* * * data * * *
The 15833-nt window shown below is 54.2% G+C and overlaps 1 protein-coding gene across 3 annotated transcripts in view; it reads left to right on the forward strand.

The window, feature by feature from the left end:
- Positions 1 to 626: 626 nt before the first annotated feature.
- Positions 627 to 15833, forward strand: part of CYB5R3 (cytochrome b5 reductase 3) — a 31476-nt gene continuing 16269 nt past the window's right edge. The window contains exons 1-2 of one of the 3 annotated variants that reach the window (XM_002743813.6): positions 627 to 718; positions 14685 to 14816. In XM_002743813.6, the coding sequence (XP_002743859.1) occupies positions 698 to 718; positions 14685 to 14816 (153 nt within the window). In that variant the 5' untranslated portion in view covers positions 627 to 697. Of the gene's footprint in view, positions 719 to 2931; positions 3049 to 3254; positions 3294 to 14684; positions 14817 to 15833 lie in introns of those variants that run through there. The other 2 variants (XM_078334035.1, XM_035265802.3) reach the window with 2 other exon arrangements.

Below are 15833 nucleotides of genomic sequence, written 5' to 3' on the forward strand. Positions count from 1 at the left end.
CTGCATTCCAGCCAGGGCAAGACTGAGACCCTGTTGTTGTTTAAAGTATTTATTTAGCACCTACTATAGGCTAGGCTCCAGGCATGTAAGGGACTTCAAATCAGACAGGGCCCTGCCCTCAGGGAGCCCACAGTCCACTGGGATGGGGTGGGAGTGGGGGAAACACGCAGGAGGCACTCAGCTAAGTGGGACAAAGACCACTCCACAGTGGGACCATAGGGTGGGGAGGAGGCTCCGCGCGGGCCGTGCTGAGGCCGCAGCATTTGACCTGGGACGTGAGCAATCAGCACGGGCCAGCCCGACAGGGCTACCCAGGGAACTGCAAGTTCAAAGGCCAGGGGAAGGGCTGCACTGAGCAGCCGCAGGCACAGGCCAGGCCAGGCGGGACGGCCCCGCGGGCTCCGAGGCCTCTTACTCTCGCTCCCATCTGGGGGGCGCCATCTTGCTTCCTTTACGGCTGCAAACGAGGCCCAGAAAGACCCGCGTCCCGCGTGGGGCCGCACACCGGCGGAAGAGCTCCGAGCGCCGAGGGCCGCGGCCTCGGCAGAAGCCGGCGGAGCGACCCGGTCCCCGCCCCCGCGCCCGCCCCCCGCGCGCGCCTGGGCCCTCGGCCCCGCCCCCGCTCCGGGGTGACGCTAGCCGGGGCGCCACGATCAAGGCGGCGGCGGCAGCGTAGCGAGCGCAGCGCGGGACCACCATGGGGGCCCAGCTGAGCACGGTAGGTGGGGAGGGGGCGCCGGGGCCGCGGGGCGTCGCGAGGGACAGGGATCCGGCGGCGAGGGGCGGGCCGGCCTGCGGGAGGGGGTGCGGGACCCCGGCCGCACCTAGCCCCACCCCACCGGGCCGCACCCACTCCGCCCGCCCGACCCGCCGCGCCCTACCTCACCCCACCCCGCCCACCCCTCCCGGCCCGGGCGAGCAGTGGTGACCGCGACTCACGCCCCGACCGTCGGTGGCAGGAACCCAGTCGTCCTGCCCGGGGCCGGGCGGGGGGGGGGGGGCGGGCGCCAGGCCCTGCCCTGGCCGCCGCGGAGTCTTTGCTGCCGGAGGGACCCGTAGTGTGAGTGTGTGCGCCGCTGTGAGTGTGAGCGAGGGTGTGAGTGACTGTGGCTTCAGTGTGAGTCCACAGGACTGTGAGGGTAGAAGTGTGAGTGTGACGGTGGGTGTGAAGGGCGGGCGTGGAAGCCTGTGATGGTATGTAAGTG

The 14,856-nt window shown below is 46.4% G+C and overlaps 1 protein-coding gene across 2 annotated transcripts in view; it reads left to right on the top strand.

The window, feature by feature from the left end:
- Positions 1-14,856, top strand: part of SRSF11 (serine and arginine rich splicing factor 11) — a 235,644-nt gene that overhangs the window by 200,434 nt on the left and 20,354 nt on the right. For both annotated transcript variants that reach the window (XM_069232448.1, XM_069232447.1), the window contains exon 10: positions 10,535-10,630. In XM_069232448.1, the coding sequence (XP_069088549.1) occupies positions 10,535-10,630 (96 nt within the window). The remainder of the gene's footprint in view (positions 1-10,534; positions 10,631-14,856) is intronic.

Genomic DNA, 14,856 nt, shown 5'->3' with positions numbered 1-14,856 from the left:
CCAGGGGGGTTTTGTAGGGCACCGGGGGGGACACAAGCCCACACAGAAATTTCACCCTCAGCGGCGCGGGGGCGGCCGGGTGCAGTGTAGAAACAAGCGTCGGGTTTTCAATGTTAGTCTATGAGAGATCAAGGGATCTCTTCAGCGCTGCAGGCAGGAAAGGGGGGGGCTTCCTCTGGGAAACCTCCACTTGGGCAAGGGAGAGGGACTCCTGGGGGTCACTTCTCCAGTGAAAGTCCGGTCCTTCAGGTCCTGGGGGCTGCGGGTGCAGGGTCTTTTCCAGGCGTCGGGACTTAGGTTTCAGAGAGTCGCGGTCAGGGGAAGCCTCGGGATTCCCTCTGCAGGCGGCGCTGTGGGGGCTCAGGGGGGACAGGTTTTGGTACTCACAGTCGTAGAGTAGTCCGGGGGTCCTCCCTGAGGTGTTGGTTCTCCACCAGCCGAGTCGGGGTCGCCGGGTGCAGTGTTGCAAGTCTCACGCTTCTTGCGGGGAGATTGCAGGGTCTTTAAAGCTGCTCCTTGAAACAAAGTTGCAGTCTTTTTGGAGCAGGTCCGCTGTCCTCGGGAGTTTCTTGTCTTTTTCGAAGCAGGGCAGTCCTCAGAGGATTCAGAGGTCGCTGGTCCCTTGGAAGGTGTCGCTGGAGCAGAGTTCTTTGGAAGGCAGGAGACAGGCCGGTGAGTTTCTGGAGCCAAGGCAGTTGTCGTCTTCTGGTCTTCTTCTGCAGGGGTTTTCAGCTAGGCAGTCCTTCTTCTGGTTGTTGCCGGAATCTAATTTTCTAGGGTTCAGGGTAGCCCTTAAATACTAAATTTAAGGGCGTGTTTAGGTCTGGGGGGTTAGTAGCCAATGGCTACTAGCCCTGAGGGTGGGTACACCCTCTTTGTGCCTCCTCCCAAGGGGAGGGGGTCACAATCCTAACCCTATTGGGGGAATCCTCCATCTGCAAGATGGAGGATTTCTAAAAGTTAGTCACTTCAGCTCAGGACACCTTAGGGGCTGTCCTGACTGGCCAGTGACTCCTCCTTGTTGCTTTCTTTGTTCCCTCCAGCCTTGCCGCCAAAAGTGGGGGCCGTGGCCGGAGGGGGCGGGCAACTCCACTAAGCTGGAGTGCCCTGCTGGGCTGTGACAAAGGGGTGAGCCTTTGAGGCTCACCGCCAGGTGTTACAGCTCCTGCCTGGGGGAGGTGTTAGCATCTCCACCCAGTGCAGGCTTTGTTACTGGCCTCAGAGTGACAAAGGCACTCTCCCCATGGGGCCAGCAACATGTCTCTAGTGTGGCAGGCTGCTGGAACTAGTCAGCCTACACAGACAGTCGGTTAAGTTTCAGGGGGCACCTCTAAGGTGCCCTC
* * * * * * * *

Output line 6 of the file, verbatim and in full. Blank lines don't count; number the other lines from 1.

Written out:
CTGCATTCCAGCCAGGGCAAGACTGAGACCCTGTTGTTGTTTAAAGTATTTATTTAGCACCTACTATAGGCTAGGCTCCAGGCATGTAAGGGACTTCAAATCAGACAGGGCCCTGCCCTCAGGGAGCCCACAGTCCACTGGGATGGGGTGGGAGTGGGGGAAACACGCAGGAGGCACTCAGCTAAGTGGGACAAAGACCACTCCACAGTGGGACCATAGGGTGGGGAGGAGGCTCCGCGCGGGCCGTGCTGAGGCCGCAGCATTTGACCTGGGACGTGAGCAATCAGCACGGGCCAGCCCGACAGGGCTACCCAGGGAACTGCAAGTTCAAAGGCCAGGGGAAGGGCTGCACTGAGCAGCCGCAGGCACAGGCCAGGCCAGGCGGGACGGCCCCGCGGGCTCCGAGGCCTCTTACTCTCGCTCCCATCTGGGGGGCGCCATCTTGCTTCCTTTACGGCTGCAAACGAGGCCCAGAAAGACCCGCGTCCCGCGTGGGGCCGCACACCGGCGGAAGAGCTCCGAGCGCCGAGGGCCGCGGCCTCGGCAGAAGCCGGCGGAGCGACCCGGTCCCCGCCCCCGCGCCCGCCCCCCGCGCGCGCCTGGGCCCTCGGCCCCGCCCCCGCTCCGGGGTGACGCTAGCCGGGGCGCCACGATCAAGGCGGCGGCGGCAGCGTAGCGAGCGCAGCGCGGGACCACCATGGGGGCCCAGCTGAGCACGGTAGGTGGGGAGGGGGCGCCGGGGCCGCGGGGCGTCGCGAGGGACAGGGATCCGGCGGCGAGGGGCGGGCCGGCCTGCGGGAGGGGGTGCGGGACCCCGGCCGCACCTAGCCCCACCCCACCGGGCCGCACCCACTCCGCCCGCCCGACCCGCCGCGCCCTACCTCACCCCACCCCGCCCACCCCTCCCGGCCCGGGCGAGCAGTGGTGACCGCGACTCACGCCCCGACCGTCGGTGGCAGGAACCCAGTCGTCCTGCCCGGGGCCGGGCGGGGGGGGGGGGGCGGGCGCCAGGCCCTGCCCTGGCCGCCGCGGAGTCTTTGCTGCCGGAGGGACCCGTAGTGTGAGTGTGTGCGCCGCTGTGAGTGTGAGCGAGGGTGTGAGTGACTGTGGCTTCAGTGTGAGTCCACAGGACTGTGAGGGTAGAAGTGTGAGTGTGACGGTGGGTGTGAAGGGCGGGCGTGGAAGCCTGTGATGGTATGTAAGTG